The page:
Viking-era burial costumes depicting the names "Allah" and "Ali" were discovered by Swedish researchers last week, raising questions about the relation between Muslim and the Scandinavian civilization.
Archaeology researchers from Uppsala University discovered the silk costumes with Kufic script during excavations in Viking graves located in Sweden's Birka city.
Muslims use the word "Allah" for God, while Ali is the name of Prophet Muhammad's cousin and son-in-law.
"Allah" written in Kufic-script Arabic (AA Photo)
The Vikings could have been influenced by Islam and "the idea of an eternal life in paradise after death," Annika Larsson, a researcher in textile archaeology at Uppsala University, told Anadolu Agency Friday.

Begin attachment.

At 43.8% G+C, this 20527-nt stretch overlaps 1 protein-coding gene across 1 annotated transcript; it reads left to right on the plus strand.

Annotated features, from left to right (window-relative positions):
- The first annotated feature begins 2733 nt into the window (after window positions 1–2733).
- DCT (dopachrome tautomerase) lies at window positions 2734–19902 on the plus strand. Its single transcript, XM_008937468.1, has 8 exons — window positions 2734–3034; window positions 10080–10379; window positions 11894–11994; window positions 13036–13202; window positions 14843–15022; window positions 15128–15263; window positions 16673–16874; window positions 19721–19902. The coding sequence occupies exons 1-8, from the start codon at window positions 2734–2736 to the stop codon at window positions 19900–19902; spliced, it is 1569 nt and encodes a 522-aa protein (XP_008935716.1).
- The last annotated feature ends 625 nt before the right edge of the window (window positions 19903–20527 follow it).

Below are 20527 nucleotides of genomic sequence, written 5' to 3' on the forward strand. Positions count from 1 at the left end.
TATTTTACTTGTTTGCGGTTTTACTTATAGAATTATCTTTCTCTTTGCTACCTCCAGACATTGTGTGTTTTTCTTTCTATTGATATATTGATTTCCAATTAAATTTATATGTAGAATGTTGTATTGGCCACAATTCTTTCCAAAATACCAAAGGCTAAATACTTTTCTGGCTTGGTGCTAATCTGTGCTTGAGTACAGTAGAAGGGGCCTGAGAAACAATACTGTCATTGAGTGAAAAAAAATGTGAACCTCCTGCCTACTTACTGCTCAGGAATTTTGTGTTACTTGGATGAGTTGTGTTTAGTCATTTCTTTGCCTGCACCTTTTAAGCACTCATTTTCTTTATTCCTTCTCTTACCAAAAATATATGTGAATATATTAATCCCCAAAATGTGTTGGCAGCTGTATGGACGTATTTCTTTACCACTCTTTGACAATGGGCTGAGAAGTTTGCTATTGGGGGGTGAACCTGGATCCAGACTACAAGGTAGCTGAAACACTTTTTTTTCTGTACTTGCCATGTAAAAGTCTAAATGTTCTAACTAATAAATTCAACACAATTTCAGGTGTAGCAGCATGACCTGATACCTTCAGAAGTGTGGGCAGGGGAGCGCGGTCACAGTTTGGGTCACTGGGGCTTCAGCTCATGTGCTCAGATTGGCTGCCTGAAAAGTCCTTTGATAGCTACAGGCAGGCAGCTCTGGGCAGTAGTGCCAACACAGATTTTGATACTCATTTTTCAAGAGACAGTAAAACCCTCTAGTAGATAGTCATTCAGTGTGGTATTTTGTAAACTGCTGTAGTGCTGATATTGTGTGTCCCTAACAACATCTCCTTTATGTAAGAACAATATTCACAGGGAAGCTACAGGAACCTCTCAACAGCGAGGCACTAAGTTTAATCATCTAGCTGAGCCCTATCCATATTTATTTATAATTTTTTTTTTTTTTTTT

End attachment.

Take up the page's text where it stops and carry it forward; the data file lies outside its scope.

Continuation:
"In the Quran, it is written that the inhabitants of paradise will wear garments of silk, which along with the text band's inscriptions may explain the widespread occurrence of silk in Viking Age graves," the researcher said in an earlier statement.
Similar Kufic characters were also found in mosaics on burial monuments and mausoleums, primarily in Central Asia, the university said in a statement.
In 2015, Swedish researchers at Stockholm University also discovered a ninth century ring in a Viking grave with an inscription that says "for Allah" or "to Allah."
Following the ring's discovery, researchers concluded that there was interaction between the Vikings and the Muslim civilization and the former carried Muslim goods to their homes.